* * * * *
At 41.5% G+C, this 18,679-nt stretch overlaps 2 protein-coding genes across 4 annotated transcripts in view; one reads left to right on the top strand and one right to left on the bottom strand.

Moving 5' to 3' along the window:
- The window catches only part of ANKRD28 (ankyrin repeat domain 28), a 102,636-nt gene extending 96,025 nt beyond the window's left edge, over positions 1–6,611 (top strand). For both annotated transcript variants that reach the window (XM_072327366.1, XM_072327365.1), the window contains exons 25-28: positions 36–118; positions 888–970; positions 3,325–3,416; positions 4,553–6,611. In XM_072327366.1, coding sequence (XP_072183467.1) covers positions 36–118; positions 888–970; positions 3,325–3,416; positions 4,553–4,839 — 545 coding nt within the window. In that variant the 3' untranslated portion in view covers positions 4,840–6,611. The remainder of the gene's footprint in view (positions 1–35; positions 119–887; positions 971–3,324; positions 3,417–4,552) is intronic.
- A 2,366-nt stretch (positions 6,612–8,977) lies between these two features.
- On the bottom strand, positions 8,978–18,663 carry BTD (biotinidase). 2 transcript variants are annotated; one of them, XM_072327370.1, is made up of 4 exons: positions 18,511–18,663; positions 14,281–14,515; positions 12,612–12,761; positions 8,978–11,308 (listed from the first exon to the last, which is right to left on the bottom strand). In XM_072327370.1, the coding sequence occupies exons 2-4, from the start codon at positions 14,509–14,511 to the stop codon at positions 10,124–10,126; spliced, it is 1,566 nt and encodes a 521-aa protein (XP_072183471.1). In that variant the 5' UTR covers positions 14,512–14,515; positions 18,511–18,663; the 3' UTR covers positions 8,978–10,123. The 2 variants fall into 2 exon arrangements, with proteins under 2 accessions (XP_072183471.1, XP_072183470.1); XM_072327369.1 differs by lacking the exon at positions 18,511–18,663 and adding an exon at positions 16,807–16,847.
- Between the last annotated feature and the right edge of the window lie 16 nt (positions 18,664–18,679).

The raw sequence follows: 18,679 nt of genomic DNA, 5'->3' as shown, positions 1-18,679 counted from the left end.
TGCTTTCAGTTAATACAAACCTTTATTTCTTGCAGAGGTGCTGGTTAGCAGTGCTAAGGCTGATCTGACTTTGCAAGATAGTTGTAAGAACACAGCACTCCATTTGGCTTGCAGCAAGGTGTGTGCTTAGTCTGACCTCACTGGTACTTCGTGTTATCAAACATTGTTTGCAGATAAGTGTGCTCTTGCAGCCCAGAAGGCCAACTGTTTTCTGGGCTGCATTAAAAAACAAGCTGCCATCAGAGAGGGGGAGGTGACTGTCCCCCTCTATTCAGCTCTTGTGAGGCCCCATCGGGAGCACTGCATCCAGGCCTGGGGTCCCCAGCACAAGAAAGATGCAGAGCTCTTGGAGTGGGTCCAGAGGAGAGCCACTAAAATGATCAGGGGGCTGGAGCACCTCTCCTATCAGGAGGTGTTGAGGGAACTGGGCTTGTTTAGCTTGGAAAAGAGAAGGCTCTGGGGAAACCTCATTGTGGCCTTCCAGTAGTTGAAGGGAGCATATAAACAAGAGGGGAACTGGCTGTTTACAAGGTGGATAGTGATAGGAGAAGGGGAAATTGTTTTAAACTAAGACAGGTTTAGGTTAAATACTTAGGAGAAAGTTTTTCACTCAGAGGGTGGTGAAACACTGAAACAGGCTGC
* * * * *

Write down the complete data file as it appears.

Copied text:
At 41.5% G+C, this 18,679-nt stretch overlaps 2 protein-coding genes across 4 annotated transcripts in view; one reads left to right on the top strand and one right to left on the bottom strand.

Moving 5' to 3' along the window:
- The window catches only part of ANKRD28 (ankyrin repeat domain 28), a 102,636-nt gene extending 96,025 nt beyond the window's left edge, over positions 1–6,611 (top strand). For both annotated transcript variants that reach the window (XM_072327366.1, XM_072327365.1), the window contains exons 25-28: positions 36–118; positions 888–970; positions 3,325–3,416; positions 4,553–6,611. In XM_072327366.1, coding sequence (XP_072183467.1) covers positions 36–118; positions 888–970; positions 3,325–3,416; positions 4,553–4,839 — 545 coding nt within the window. In that variant the 3' untranslated portion in view covers positions 4,840–6,611. The remainder of the gene's footprint in view (positions 1–35; positions 119–887; positions 971–3,324; positions 3,417–4,552) is intronic.
- A 2,366-nt stretch (positions 6,612–8,977) lies between these two features.
- On the bottom strand, positions 8,978–18,663 carry BTD (biotinidase). 2 transcript variants are annotated; one of them, XM_072327370.1, is made up of 4 exons: positions 18,511–18,663; positions 14,281–14,515; positions 12,612–12,761; positions 8,978–11,308 (listed from the first exon to the last, which is right to left on the bottom strand). In XM_072327370.1, the coding sequence occupies exons 2-4, from the start codon at positions 14,509–14,511 to the stop codon at positions 10,124–10,126; spliced, it is 1,566 nt and encodes a 521-aa protein (XP_072183471.1). In that variant the 5' UTR covers positions 14,512–14,515; positions 18,511–18,663; the 3' UTR covers positions 8,978–10,123. The 2 variants fall into 2 exon arrangements, with proteins under 2 accessions (XP_072183471.1, XP_072183470.1); XM_072327369.1 differs by lacking the exon at positions 18,511–18,663 and adding an exon at positions 16,807–16,847.
- Between the last annotated feature and the right edge of the window lie 16 nt (positions 18,664–18,679).

The raw sequence follows: 18,679 nt of genomic DNA, 5'->3' as shown, positions 1-18,679 counted from the left end.
TGCTTTCAGTTAATACAAACCTTTATTTCTTGCAGAGGTGCTGGTTAGCAGTGCTAAGGCTGATCTGACTTTGCAAGATAGTTGTAAGAACACAGCACTCCATTTGGCTTGCAGCAAGGTGTGTGCTTAGTCTGACCTCACTGGTACTTCGTGTTATCAAACATTGTTTGCAGATAAGTGTGCTCTTGCAGCCCAGAAGGCCAACTGTTTTCTGGGCTGCATTAAAAAACAAGCTGCCATCAGAGAGGGGGAGGTGACTGTCCCCCTCTATTCAGCTCTTGTGAGGCCCCATCGGGAGCACTGCATCCAGGCCTGGGGTCCCCAGCACAAGAAAGATGCAGAGCTCTTGGAGTGGGTCCAGAGGAGAGCCACTAAAATGATCAGGGGGCTGGAGCACCTCTCCTATCAGGAGGTGTTGAGGGAACTGGGCTTGTTTAGCTTGGAAAAGAGAAGGCTCTGGGGAAACCTCATTGTGGCCTTCCAGTAGTTGAAGGGAGCATATAAACAAGAGGGGAACTGGCTGTTTACAAGGTGGATAGTGATAGGAGAAGGGGAAATTGTTTTAAACTAAGACAGGTTTAGGTTAAATACTTAGGAGAAAGTTTTTCACTCAGAGGGTGGTGAAACACTGAAACAGGCTGC